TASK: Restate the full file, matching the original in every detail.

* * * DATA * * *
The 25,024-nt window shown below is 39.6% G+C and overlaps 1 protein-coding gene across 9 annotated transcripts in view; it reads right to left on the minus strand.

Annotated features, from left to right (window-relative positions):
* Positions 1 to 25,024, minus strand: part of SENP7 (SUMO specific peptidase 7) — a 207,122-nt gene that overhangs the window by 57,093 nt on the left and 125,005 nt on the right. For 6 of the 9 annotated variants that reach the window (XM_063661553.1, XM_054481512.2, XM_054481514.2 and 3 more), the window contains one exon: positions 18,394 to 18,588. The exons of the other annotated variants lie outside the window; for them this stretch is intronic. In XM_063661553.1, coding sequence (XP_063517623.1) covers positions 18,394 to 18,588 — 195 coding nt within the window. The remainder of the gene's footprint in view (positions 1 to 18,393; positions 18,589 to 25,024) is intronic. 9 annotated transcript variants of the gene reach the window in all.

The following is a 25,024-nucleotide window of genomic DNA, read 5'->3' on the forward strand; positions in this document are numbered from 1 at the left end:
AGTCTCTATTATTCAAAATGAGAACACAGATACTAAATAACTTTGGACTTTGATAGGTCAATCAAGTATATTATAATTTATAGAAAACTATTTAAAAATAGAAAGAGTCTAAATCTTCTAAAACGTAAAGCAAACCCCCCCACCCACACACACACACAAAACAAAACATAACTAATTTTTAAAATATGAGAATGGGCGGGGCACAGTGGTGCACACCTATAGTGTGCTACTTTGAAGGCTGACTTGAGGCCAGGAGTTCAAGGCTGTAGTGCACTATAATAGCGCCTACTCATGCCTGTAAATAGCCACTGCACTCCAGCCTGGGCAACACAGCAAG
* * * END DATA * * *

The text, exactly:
The 25,024-nt window shown below is 39.6% G+C and overlaps 1 protein-coding gene across 9 annotated transcripts in view; it reads right to left on the minus strand.

Annotated features, from left to right (window-relative positions):
* Positions 1 to 25,024, minus strand: part of SENP7 (SUMO specific peptidase 7) — a 207,122-nt gene that overhangs the window by 57,093 nt on the left and 125,005 nt on the right. For 6 of the 9 annotated variants that reach the window (XM_063661553.1, XM_054481512.2, XM_054481514.2 and 3 more), the window contains one exon: positions 18,394 to 18,588. The exons of the other annotated variants lie outside the window; for them this stretch is intronic. In XM_063661553.1, coding sequence (XP_063517623.1) covers positions 18,394 to 18,588 — 195 coding nt within the window. The remainder of the gene's footprint in view (positions 1 to 18,393; positions 18,589 to 25,024) is intronic. 9 annotated transcript variants of the gene reach the window in all.

The following is a 25,024-nucleotide window of genomic DNA, read 5'->3' on the forward strand; positions in this document are numbered from 1 at the left end:
AGTCTCTATTATTCAAAATGAGAACACAGATACTAAATAACTTTGGACTTTGATAGGTCAATCAAGTATATTATAATTTATAGAAAACTATTTAAAAATAGAAAGAGTCTAAATCTTCTAAAACGTAAAGCAAACCCCCCCACCCACACACACACACAAAACAAAACATAACTAATTTTTAAAATATGAGAATGGGCGGGGCACAGTGGTGCACACCTATAGTGTGCTACTTTGAAGGCTGACTTGAGGCCAGGAGTTCAAGGCTGTAGTGCACTATAATAGCGCCTACTCATGCCTGTAAATAGCCACTGCACTCCAGCCTGGGCAACACAGCAAG